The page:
[image credit Bad Astronomy]
Until now. From the always-great read Bad Astronomy, Phil Plait explains:
When I was a kid, one of the coolest mysteries going was the moving stones of Racetrack Playa. This is a dry lake bed in Death Valley, California, where large rocks are embedded in the dried mud. However, many of the rocks have clearly been moving; there are long tracks behind them in the caked, baked mud pushed up like rails along the tracks’ sides.
What could be moving these stones? No one knew. They would sit for years, then suddenly be found to have moved many meters. Could wind push them? Maybe ice formed after rain, forming rafts that floated the rocks up. Speculation abounded, and I remember watching TV shows about the rocks, and reading about them in sketchy “Mysteries of the Paranormal” type books when I was a wee lad.
Now, however, this enduring mystery has been solved. And I mean,solved. Like, we know what’s causing this. A team of scientists and engineers were able to capture the motion on camera, finally revealing the mechanism behind this bizarre behavior.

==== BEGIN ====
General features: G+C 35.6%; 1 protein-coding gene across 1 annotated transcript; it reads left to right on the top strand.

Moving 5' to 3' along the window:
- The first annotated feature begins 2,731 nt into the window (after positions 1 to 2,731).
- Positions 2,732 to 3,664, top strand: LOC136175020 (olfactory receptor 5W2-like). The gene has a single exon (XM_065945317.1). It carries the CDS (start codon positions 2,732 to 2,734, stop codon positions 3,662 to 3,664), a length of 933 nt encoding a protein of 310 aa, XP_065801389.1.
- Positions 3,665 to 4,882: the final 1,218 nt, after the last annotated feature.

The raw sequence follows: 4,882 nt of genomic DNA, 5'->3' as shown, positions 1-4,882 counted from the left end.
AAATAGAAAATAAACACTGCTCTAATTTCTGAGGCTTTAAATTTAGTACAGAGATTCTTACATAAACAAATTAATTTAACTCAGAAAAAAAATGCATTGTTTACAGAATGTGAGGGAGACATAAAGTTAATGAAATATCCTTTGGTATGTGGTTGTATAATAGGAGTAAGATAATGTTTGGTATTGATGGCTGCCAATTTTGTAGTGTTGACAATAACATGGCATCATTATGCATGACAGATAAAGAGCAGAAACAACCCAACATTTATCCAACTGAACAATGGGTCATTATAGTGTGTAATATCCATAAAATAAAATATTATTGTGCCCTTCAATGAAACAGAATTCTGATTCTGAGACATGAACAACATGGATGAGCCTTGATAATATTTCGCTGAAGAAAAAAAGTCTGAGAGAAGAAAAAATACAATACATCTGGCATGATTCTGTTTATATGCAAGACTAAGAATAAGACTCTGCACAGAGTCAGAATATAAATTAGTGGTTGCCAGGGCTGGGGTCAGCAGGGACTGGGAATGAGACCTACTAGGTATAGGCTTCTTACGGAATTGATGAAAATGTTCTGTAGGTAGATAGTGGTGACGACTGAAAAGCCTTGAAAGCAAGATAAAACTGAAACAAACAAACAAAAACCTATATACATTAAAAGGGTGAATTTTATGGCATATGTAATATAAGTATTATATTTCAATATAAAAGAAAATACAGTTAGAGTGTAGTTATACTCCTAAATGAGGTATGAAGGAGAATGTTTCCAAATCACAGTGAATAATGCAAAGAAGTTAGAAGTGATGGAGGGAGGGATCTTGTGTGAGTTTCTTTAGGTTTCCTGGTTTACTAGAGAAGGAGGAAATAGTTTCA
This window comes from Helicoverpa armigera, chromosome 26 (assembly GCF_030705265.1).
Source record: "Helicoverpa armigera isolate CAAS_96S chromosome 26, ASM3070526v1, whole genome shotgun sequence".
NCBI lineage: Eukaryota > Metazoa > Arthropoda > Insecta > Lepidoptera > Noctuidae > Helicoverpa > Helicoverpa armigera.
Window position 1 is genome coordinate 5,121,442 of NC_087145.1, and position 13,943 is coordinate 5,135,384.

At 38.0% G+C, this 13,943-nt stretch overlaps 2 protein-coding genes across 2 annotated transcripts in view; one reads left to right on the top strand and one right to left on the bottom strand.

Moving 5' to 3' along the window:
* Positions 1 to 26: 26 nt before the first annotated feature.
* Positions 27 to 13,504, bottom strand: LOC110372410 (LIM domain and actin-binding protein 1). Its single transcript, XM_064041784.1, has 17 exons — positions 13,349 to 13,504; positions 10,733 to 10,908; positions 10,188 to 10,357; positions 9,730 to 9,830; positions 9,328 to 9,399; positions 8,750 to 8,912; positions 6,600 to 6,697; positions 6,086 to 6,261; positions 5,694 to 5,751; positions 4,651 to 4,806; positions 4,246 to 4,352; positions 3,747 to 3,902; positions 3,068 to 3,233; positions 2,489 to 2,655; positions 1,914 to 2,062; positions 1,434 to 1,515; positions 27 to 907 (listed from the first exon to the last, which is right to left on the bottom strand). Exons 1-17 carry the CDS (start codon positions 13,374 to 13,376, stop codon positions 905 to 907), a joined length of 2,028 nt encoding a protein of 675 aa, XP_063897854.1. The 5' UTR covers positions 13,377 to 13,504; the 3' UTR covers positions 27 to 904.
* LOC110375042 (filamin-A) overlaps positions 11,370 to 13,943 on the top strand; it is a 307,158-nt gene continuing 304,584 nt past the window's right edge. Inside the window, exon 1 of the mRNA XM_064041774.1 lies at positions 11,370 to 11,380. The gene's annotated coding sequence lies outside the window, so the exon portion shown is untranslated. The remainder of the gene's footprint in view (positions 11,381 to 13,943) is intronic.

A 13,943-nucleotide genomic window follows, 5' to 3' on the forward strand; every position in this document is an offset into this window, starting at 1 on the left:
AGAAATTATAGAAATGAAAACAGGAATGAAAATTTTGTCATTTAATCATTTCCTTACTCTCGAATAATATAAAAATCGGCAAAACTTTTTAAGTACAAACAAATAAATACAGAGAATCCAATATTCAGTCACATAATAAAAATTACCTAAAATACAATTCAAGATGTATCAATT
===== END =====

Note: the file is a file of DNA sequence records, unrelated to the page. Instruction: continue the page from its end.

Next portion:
In a nutshell, the playa is very dry, getting only a few centimeters of rain per year. In the winter, when it does rain, the slightly tilted playa gets accumulations of water a few centimeters thick at one end. It gets cold enough for the water to freeze on top. When the Sun comes out, the ice begins to melt, forming large chunks called rafts. The wind blows these rafts (which are typically a few millimeters thick), which then hit the rocks and push on them. The ground is softened by the water, so the rocks can move more easily ... and then they do.
Gosh, I love science!
The link to Ultrarunning, of course, is that Death Valley is where the Badwater race takes place, a race that I have absolutely NO desire to ever run. If you do, my hat's off to you, but this clearly is a case of different strokes for different folks.
And so on.